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Ac­tress Joanne Peh is de­ter­mined to meet her toddler’s needs, with­out giv­ing into her wants.

Young Parents (Singapore) - - THE BABY YEARS -

To­day’s chil­dren are an en­ti­tled lot, pro­claims ac­tress Joanne Peh, who is sev­en­months preg­nant with her sec­ond child.

“At one time or an­other, we’ve all had to en­dure the an­tics of a scream­ing child in a restau­rant, de­mand­ing an ice-cream dessert un­til the par­ents are so em­bar­rassed and us­tered that they or­der it just to keep the child quiet.”

And that’s not just a Sin­ga­porean phe­nom­e­non. When Joanne spent about a month in Bei­jing, China, with her hus­band – ac­tor Qi Yuwu – and daugh­ter af­ter giv­ing birth to her in 2015, she found her­self sur­rounded by kids from sin­glechild fam­i­lies be­hav­ing with the same level of dis­re­spect.

Horried by such pro­tec­tive par­ent­ing, it made her even more de­ter­mined to raise her own 20-month-old daugh­ter, prop­erly be­cause she did not want her to feel en­ti­tled or priv­i­leged.

Now back in Sin­ga­pore, and fresh from round­ing up four months of ex­ten­sive trav­el­ling for UniqueTowns – a TV se­ries that ex­plores in­ter­est­ing places around the world – at the time of this in­ter­view, Joanne shares how she has em­braced par­ent­hood, and her strate­gies for child-rais­ing.

Keep­ing Baby Qi out of the lime­light

Joanne has never re­vealed her daugh­ter’s name to the pub­lic. On her In­sta­gram page, she af­fec­tion­ately refers to her as Baby Qi. Hid­ing their lit­tle one’s iden­tity was a con­scious de­ci­sion be­tween Joanne and Yuwu.

“She was born with both of us in the lime­light,” ex­plains Joanne. “We want to give her the free­dom to de­cide if she wants that kind of life.”

Baby Qi’s per­son­al­ity is start­ing to de­velop and her pref­er­ences and per­son­al­ity are emerg­ing. Joanne isn’t keen to im­pose any ac­tiv­i­ties or toys on her.

In fact, re­mem­ber­ing how much she her­self en­joyed cre­at­ing ob­jects out of her imag­i­na­tion as a child, she re­cently bought Lego blocks for Baby Qi to play with, but her daugh­ter wasn’t in­ter­ested at all.

Al­though dis­ap­pointed, Joanne says: “It’s her choice. I’d rather my daugh­ter choose her own in­ter­ests, so she’d be more mo­ti­vated to learn about it.”

In fact, this rst-time mum can see her­self us­ing this ap­proach when the time to in­tro­duce her to en­rich­ment ac­tiv­i­ties ap­proaches.

Un­der­stand­ing Baby’s chang­ing needs

The key to suc­cess­ful par­ent­ing is to be re­spon­sive to your child’s needs, Joanne says. “Par­ents need to be aware that their chil­dren are con­stantly grow­ing, so their ca­pac­ity to learn in­creases and their in­ter­ests may change or evolve."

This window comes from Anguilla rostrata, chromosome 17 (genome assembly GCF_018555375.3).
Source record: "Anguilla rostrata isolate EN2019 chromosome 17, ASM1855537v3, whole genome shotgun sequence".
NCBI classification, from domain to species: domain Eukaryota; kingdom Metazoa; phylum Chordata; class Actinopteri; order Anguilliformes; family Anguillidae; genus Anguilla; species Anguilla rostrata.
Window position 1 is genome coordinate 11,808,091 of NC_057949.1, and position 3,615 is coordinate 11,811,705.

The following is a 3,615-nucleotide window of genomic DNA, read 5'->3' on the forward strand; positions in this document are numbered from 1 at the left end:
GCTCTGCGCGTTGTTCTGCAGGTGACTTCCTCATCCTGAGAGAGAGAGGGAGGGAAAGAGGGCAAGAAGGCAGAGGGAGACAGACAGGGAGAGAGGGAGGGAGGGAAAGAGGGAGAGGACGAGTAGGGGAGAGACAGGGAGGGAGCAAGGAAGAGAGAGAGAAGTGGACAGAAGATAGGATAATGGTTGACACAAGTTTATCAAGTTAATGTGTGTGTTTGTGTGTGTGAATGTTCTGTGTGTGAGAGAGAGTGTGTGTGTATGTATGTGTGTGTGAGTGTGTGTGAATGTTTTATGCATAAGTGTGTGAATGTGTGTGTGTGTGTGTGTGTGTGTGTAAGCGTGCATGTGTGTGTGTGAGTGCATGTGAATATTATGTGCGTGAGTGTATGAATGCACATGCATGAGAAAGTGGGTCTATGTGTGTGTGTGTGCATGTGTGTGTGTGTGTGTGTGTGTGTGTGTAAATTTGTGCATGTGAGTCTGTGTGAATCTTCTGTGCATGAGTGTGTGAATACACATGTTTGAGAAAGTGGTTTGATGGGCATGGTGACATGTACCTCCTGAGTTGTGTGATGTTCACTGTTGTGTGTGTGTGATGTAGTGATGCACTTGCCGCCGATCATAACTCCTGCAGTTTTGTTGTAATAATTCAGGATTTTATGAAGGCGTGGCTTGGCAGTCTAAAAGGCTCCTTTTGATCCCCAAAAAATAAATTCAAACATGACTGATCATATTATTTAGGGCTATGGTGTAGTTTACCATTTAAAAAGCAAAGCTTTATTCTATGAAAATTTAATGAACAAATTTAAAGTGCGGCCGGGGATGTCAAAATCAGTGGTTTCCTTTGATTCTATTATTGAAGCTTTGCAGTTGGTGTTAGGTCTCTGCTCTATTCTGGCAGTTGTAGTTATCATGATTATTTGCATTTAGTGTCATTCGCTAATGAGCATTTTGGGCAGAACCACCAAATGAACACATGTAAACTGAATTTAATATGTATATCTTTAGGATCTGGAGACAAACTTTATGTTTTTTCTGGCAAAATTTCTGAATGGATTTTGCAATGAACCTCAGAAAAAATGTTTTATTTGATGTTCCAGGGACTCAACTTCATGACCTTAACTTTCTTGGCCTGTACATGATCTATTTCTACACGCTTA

Joanne shares how Baby Qi was al­ready start­ing to as­sert her in­de­pen­dence be­fore her rst birth­day: “She used to sit pa­tiently and eat what­ever we fed her. Now, she wants to feed her­self and is a lot pick­ier. She ings food she doesn’t like all over the place.”

Such be­hav­iour was ini­tially frus­trat­ing, but Joanne was keen for her to nd her own way around stuff.

“She has to learn how to do things on her own, and she must also learn that there are rules she must abide by.”

Meet­ing a child’s needs while not giv­ing in to her wants is what she learned from The Me, Me, Me Epi­demic: A Step-By-Step Guide To Rais­ing Ca­pa­ble, Grate­ful Kids In

AnOver-En­ti­tledWorld by Amy McCready, which teaches par­ents how to “un-en­ti­tle” their chil­dren.

When Baby Qi cries now, Joanne says she’s learnt to gure out whether it’s due to dis­tress or a tantrum. The lat­ter sig­nals a dif­fer­ent need, and is mostly a cry for at­ten­tion. You don’t have to take your child to Dis­ney­land. Some­times, she just wants you around her.”

She has also started mak­ing “mind, body and soul time” for her daugh­ter. That means 30 min­utes of un­in­ter­rupted time de­voted to do­ing things the lit­tle girl en­joys, like play­ing out­doors. “You don’t have to take your child to Dis­ney­land. Some­times, she just wants you around her.”

And this is ob­vi­ous when Baby Qi crawls over to Joanne and rests her lit­tle head on her lap, or hugs Yuwu from the back like a koala.

Set­ting clear rules

Joanne is no softie, and isn’t afraid to dis­ci­pline her daugh­ter. For in­stance, Baby Qi, who can feed her­self, isn’t al­lowed to leave the ta­ble un­til she nishes her food.

And she doesn’t have ac­cess to elec­tronic de­vices be­cause Joanne be­lieves that kids need hu­man in­ter­ac­tion to de­velop proper so­cial skills. “My baby has never seen an iPad or watched tele­vi­sion,” she says.

When the time for an in­tro­duc­tion to the dig­i­tal world comes, Joanne wants to en­sure her child benets in­tel­lec­tu­ally from it, and is al­ready re­search­ing cod­ing classes that can help de­velop per­se­ver­ance, imag­i­na­tion and prob­lem-solv­ing skills.

While lm­ing UniqueTowns, Joanne and Baby Qi spent as many as 10 days apart at a go.

It was hard for both mother and child, who was looked af­ter by a nanny when she was away, but Joanne says: “It helps her to learn that Mummy is not al­ways go­ing to be around.”

If that’s not enough, the young par­ents are al­ready think­ing about playschool. Joanne feels it would be a good op­por­tu­nity for Baby Qi to in­ter­act with her peers and de­velop so­cial skills, but she isn’t ready for oth­ers to set the rules for her daugh­ter just yet.

Need­less to say, she’s still think­ing about it, es­pe­cially since she’s back at work for the Chan­nel 8 drama, DreamCoder, which ex­plores the fast-paced lives of peo­ple work­ing in a tech start-up.

“It’s been two years since I’ve done some­thing like this, so I hon­estly don’t know what to ex­pect. I will just take things as they come. We try not to plan too much be­cause things change.”

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